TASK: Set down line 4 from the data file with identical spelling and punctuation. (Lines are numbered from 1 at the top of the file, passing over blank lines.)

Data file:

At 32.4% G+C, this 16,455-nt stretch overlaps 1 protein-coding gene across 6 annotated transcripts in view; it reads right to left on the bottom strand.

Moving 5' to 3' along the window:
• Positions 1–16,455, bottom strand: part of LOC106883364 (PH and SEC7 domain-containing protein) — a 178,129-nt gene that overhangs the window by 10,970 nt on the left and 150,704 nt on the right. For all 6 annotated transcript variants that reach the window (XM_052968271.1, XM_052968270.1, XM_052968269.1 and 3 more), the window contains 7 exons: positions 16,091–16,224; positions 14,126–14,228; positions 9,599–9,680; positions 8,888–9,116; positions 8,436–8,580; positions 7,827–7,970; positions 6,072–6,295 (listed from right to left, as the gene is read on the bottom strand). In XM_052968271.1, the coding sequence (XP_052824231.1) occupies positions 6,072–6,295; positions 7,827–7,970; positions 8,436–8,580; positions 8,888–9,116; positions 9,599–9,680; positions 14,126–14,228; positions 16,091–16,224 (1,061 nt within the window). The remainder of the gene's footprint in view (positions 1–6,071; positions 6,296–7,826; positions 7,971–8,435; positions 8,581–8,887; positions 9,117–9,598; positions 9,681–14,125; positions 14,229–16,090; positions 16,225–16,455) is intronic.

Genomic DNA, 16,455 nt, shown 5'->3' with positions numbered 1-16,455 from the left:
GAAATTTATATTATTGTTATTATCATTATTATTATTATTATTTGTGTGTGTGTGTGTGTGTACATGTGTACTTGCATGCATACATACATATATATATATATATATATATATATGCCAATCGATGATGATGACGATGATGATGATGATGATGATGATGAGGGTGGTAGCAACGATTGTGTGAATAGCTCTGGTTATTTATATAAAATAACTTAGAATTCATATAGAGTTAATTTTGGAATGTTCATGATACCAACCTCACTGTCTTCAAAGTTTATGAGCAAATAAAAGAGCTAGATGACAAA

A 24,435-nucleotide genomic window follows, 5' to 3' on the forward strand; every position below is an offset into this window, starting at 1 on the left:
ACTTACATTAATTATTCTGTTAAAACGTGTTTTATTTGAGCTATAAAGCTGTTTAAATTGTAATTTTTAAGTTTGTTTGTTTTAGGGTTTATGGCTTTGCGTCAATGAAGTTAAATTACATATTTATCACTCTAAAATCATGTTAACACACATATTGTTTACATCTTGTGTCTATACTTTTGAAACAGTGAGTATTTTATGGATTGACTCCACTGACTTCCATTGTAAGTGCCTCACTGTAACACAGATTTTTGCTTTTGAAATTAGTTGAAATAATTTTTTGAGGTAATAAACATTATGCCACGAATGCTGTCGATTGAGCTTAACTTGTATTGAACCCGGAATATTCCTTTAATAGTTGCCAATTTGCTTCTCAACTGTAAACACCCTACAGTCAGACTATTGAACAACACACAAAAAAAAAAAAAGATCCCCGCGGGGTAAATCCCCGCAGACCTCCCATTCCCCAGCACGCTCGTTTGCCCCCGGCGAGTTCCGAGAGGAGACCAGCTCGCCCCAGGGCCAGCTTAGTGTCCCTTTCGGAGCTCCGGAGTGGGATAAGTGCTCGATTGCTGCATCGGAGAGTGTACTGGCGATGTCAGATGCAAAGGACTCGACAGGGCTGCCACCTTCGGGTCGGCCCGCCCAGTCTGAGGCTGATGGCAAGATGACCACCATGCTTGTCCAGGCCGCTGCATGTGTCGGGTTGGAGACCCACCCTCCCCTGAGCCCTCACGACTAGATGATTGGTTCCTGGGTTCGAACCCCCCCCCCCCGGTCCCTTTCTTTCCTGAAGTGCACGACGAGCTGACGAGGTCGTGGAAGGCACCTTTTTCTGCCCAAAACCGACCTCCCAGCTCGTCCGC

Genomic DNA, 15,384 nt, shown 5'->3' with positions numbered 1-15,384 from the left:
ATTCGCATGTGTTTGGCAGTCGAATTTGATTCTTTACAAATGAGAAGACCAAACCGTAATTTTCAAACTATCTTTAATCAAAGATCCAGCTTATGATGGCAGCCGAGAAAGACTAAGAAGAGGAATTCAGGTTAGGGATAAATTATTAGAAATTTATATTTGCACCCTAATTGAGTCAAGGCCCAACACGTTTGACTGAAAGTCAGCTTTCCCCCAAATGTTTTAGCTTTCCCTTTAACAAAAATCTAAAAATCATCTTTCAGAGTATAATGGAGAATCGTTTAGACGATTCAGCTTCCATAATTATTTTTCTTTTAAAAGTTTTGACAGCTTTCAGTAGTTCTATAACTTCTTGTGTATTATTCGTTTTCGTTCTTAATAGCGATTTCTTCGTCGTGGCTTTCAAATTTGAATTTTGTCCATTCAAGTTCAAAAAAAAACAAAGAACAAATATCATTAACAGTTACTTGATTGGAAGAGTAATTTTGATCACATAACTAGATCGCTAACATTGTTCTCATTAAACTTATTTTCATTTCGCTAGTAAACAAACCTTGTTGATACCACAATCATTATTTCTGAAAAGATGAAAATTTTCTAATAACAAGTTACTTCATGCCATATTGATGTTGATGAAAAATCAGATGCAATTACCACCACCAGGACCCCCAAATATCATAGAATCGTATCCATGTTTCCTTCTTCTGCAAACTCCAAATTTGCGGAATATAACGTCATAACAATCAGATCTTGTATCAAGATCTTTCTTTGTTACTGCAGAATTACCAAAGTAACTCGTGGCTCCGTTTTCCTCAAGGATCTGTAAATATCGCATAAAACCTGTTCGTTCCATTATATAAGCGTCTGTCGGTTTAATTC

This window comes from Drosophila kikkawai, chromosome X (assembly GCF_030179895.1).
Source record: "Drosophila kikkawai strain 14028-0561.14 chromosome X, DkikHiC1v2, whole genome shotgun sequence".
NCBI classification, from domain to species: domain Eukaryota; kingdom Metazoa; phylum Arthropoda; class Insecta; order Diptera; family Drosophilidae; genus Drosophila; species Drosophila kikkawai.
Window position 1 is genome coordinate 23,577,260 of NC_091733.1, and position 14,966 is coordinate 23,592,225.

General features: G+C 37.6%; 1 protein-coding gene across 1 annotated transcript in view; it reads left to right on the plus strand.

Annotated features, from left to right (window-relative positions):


Genomic DNA, 16,455 nt, shown 5'->3' with positions numbered 1-16,455 from the left: